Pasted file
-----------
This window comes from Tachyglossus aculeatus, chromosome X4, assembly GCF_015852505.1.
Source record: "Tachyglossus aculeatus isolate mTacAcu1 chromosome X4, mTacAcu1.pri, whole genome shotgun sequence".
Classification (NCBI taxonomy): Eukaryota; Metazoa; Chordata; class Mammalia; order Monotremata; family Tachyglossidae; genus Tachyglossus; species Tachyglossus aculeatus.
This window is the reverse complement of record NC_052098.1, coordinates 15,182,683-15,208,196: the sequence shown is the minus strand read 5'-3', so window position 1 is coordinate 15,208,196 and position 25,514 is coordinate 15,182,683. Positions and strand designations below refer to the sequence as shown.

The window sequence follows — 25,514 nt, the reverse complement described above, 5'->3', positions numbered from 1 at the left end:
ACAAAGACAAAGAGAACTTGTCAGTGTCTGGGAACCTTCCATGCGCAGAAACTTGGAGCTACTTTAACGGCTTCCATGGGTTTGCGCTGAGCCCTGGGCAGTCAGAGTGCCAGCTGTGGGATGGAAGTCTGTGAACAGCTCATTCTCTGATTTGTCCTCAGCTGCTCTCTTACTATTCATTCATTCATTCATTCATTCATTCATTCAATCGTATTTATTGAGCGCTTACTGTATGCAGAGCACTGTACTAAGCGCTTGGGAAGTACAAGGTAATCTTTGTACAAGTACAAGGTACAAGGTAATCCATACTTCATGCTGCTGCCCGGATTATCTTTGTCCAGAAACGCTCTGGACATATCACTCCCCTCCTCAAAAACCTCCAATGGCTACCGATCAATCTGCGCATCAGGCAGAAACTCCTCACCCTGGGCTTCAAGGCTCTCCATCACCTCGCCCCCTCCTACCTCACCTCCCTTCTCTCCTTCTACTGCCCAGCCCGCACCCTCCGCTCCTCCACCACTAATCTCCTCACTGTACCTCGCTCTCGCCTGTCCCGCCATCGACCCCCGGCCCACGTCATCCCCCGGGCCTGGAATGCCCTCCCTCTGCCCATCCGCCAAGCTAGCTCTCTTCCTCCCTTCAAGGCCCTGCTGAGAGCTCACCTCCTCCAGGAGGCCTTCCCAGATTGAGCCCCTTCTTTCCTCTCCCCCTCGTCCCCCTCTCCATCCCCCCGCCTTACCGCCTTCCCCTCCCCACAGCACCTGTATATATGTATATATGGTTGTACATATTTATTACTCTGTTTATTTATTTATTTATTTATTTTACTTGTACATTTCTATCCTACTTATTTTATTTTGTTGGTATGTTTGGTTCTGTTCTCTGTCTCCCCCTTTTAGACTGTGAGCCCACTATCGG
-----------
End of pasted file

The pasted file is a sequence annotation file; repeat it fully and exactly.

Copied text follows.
This window comes from Tachyglossus aculeatus, chromosome X4, assembly GCF_015852505.1.
Source record: "Tachyglossus aculeatus isolate mTacAcu1 chromosome X4, mTacAcu1.pri, whole genome shotgun sequence".
Classification (NCBI taxonomy): Eukaryota; Metazoa; Chordata; class Mammalia; order Monotremata; family Tachyglossidae; genus Tachyglossus; species Tachyglossus aculeatus.
This window is the reverse complement of record NC_052098.1, coordinates 15,182,683-15,208,196: the sequence shown is the minus strand read 5'-3', so window position 1 is coordinate 15,208,196 and position 25,514 is coordinate 15,182,683. Positions and strand designations below refer to the sequence as shown.

The window sequence follows — 25,514 nt, the reverse complement described above, 5'->3', positions numbered from 1 at the left end:
ACAAAGACAAAGAGAACTTGTCAGTGTCTGGGAACCTTCCATGCGCAGAAACTTGGAGCTACTTTAACGGCTTCCATGGGTTTGCGCTGAGCCCTGGGCAGTCAGAGTGCCAGCTGTGGGATGGAAGTCTGTGAACAGCTCATTCTCTGATTTGTCCTCAGCTGCTCTCTTACTATTCATTCATTCATTCATTCATTCATTCATTCAATCGTATTTATTGAGCGCTTACTGTATGCAGAGCACTGTACTAAGCGCTTGGGAAGTACAAGGTAATCTTTGTACAAGTACAAGGTACAAGGTAATCCATACTTCATGCTGCTGCCCGGATTATCTTTGTCCAGAAACGCTCTGGACATATCACTCCCCTCCTCAAAAACCTCCAATGGCTACCGATCAATCTGCGCATCAGGCAGAAACTCCTCACCCTGGGCTTCAAGGCTCTCCATCACCTCGCCCCCTCCTACCTCACCTCCCTTCTCTCCTTCTACTGCCCAGCCCGCACCCTCCGCTCCTCCACCACTAATCTCCTCACTGTACCTCGCTCTCGCCTGTCCCGCCATCGACCCCCGGCCCACGTCATCCCCCGGGCCTGGAATGCCCTCCCTCTGCCCATCCGCCAAGCTAGCTCTCTTCCTCCCTTCAAGGCCCTGCTGAGAGCTCACCTCCTCCAGGAGGCCTTCCCAGATTGAGCCCCTTCTTTCCTCTCCCCCTCGTCCCCCTCTCCATCCCCCCGCCTTACCGCCTTCCCCTCCCCACAGCACCTGTATATATGTATATATGGTTGTACATATTTATTACTCTGTTTATTTATTTATTTATTTATTTTACTTGTACATTTCTATCCTACTTATTTTATTTTGTTGGTATGTTTGGTTCTGTTCTCTGTCTCCCCCTTTTAGACTGTGAGCCCACTATCGG